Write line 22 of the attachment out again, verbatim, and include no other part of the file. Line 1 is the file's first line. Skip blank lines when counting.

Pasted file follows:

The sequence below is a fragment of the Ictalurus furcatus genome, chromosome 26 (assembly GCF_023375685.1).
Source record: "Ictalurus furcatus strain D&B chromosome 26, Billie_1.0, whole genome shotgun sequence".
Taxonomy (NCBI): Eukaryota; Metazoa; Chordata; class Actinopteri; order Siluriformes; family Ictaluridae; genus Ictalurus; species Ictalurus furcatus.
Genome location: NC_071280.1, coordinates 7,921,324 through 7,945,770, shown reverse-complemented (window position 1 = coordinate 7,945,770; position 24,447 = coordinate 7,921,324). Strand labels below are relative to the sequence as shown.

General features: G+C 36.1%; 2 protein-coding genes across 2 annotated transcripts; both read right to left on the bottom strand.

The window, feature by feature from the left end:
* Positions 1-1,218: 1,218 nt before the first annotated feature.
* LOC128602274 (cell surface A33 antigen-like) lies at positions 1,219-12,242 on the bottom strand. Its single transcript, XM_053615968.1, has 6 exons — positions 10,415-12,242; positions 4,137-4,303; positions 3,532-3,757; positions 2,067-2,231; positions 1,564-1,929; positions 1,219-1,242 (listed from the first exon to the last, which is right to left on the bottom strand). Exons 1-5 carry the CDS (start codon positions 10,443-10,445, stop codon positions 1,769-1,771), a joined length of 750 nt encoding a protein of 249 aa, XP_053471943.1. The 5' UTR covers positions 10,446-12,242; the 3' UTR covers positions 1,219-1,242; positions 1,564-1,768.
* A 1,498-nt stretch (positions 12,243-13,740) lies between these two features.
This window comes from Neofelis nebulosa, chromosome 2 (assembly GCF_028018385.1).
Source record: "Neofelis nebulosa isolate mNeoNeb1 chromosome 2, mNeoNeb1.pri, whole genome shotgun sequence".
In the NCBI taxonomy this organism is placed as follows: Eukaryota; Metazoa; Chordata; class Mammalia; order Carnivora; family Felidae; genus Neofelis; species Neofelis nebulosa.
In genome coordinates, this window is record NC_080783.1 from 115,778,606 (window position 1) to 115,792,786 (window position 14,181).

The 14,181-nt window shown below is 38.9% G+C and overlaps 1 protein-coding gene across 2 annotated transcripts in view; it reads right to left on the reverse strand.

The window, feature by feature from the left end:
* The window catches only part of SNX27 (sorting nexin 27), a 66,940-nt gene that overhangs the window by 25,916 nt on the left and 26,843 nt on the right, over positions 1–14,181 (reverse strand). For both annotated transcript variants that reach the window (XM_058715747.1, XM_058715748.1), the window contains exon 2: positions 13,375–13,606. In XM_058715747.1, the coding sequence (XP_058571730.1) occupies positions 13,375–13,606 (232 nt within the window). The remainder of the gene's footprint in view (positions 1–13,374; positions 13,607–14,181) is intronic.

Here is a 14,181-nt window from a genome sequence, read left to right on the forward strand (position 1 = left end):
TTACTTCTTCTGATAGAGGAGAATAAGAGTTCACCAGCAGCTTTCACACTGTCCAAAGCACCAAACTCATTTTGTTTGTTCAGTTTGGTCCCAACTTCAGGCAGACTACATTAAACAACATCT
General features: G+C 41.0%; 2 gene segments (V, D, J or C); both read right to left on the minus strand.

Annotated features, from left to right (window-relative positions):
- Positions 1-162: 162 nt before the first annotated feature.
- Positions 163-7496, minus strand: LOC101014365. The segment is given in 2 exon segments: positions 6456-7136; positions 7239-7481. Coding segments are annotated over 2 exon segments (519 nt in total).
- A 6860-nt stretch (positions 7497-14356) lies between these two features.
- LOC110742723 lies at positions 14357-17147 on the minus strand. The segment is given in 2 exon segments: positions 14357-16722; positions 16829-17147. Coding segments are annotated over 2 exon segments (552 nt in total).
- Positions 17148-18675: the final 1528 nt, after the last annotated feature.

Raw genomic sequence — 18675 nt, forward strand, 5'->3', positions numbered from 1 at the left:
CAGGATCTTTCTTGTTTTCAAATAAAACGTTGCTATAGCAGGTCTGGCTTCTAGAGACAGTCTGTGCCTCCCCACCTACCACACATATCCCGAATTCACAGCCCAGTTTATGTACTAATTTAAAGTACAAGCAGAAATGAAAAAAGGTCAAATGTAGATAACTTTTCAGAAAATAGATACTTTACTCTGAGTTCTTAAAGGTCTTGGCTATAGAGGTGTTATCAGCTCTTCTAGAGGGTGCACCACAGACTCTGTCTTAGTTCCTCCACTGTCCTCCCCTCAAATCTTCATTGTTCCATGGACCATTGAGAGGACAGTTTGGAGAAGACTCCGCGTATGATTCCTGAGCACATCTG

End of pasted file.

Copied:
- Positions 163-7496, minus strand: LOC101014365. The segment is given in 2 exon segments: positions 6456-7136; positions 7239-7481. Coding segments are annotated over 2 exon segments (519 nt in total).